The LS1 packed 5.7-liters of displacement and the 4.400 bore centers of its small block predecessor. The lighter aluminum block featured a deep skirt and four-bolt mains to keep the crankshaft where it belongs. Aluminum cylinder heads were redesigned with identical ports for maximum and consistent flow. The ingeniously compact pushrod valvetrain was improved with a hollow camshaft, hydraulic roller lifters and rockers lined up on a common shaft. Four head bolts per cylinder pattern minimized bore distortion.
With its coil-per-plug ignition and multipoint sequential fuel injection, and improved pushrod valvetrain the 1997 Gen III LS1 marked the beginning of an American V-8 horsepower renaissance in the Chevrolet Corvette. Over the course of two decades the LS-series V-8 made its way into millions of cars and trucks. This abundance of LS-engines along with factory built turnkey crate engines in a vast array of horsepowers from Chevrolet served as the battle cry for the LS-engine swapping masses.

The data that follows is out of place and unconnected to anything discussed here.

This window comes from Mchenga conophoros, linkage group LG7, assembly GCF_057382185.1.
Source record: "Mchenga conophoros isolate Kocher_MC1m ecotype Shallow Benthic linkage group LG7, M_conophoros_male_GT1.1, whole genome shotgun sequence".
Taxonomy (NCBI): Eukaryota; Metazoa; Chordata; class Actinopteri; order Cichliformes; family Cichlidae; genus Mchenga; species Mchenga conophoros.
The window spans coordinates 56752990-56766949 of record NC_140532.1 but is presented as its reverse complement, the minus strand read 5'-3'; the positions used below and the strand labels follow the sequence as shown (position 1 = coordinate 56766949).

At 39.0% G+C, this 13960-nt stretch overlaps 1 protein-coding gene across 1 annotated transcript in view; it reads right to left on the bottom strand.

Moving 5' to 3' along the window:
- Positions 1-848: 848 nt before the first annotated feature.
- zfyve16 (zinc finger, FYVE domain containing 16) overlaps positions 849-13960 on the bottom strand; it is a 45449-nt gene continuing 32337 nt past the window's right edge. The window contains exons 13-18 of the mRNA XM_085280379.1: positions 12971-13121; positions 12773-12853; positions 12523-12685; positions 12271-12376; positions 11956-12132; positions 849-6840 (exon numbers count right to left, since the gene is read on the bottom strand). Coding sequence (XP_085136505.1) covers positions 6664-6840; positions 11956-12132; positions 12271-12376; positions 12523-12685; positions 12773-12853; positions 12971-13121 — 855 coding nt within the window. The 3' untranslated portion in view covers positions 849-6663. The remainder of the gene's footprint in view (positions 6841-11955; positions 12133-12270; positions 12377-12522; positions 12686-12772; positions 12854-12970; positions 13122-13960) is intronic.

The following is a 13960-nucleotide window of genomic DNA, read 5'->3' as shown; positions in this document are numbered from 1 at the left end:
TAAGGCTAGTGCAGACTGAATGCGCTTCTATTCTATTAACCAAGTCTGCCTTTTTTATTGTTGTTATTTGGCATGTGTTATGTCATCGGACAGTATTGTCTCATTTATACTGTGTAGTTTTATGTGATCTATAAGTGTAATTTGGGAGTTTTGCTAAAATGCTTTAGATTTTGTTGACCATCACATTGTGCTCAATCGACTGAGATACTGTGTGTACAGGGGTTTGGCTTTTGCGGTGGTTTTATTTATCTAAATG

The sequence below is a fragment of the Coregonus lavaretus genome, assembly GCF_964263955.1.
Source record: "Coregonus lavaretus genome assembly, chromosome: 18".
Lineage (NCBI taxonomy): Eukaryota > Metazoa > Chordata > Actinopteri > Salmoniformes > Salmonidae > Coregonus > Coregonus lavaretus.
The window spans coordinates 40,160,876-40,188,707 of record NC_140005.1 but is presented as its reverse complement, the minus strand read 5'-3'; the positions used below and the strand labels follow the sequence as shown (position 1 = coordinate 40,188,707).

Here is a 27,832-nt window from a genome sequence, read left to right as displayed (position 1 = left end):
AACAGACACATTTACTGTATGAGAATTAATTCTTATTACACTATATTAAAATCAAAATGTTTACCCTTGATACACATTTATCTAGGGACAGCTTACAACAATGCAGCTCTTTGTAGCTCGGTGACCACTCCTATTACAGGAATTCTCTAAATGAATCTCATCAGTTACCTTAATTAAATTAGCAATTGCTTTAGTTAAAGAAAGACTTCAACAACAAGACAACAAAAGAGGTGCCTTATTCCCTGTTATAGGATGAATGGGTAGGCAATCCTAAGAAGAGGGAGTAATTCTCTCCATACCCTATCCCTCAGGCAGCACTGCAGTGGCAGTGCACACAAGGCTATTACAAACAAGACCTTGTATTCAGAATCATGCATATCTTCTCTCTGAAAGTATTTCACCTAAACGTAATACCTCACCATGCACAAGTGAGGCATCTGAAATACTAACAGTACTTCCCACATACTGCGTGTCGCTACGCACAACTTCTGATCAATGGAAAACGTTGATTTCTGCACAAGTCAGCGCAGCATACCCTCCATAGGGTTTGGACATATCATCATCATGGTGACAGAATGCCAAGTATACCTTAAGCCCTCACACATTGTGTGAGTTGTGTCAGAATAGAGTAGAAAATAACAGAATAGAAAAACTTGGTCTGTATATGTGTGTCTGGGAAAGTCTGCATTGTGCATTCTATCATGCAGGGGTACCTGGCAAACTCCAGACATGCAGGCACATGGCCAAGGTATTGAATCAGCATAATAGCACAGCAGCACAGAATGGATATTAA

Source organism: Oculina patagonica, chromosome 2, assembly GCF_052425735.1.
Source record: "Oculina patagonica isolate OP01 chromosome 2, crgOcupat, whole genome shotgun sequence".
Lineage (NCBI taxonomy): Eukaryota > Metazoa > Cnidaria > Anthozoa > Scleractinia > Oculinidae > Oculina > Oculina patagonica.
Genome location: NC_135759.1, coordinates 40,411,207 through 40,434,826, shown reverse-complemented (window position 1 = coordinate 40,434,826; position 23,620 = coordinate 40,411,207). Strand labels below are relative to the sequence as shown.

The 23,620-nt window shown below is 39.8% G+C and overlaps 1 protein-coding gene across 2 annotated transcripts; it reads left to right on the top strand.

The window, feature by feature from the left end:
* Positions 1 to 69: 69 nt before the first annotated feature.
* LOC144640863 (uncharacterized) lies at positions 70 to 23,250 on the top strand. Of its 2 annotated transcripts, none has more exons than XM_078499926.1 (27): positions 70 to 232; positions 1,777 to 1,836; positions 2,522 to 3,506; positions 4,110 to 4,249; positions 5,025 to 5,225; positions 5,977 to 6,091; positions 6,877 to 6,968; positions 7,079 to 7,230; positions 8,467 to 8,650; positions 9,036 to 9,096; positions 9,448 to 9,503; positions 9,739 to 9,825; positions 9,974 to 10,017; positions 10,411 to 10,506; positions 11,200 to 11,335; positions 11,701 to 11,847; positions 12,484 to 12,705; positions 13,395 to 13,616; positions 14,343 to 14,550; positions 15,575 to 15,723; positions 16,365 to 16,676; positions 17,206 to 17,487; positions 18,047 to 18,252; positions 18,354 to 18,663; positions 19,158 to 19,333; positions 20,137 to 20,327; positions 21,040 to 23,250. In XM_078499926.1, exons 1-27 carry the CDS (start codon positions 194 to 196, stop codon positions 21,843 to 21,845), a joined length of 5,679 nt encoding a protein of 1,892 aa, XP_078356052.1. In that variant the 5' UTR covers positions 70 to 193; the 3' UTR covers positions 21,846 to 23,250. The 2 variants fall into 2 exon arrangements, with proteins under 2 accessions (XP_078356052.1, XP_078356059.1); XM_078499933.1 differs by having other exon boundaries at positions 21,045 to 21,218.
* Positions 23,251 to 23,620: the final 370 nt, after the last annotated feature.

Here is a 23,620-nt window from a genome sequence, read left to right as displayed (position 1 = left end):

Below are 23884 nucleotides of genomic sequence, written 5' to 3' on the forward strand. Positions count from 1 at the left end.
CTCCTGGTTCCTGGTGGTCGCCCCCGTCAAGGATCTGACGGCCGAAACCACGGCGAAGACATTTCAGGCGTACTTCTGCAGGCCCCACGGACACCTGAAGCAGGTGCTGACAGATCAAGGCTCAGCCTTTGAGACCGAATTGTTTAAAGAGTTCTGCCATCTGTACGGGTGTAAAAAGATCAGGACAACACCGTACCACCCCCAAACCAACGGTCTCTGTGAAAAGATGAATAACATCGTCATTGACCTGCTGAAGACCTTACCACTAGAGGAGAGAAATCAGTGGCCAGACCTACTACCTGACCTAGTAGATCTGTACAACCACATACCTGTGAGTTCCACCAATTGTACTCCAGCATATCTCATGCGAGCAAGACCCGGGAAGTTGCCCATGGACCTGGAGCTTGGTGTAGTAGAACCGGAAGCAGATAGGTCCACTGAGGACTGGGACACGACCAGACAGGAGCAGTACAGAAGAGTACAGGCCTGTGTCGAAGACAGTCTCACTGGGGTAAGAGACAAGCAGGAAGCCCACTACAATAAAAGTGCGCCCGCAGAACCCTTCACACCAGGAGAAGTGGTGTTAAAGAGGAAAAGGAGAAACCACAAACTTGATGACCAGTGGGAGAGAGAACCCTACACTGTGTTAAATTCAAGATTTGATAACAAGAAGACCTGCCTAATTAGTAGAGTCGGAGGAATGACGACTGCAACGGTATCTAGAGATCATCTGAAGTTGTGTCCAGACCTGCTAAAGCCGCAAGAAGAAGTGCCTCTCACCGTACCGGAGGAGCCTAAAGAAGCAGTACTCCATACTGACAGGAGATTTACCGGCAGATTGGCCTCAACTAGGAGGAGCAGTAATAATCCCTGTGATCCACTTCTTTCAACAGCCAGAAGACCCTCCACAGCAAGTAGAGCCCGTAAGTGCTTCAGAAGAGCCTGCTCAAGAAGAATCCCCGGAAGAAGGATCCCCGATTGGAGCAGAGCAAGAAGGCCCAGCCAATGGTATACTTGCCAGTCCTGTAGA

LS-engine popularity is largely a matter of overwhelming numbers in quantity and horsepower. Millions of engines churned out by the General Motors juggernaut in rear and front wheel drive configurations combined with parts interchangeability spawned the giant aftermarket performance industry to stoke the furnaces of performance innovation and create solutions for everything from running an LS-engine with a carburetor to swapping a 400-plus horsepower LS-engine and 5-speed manual transmission into nearly anything.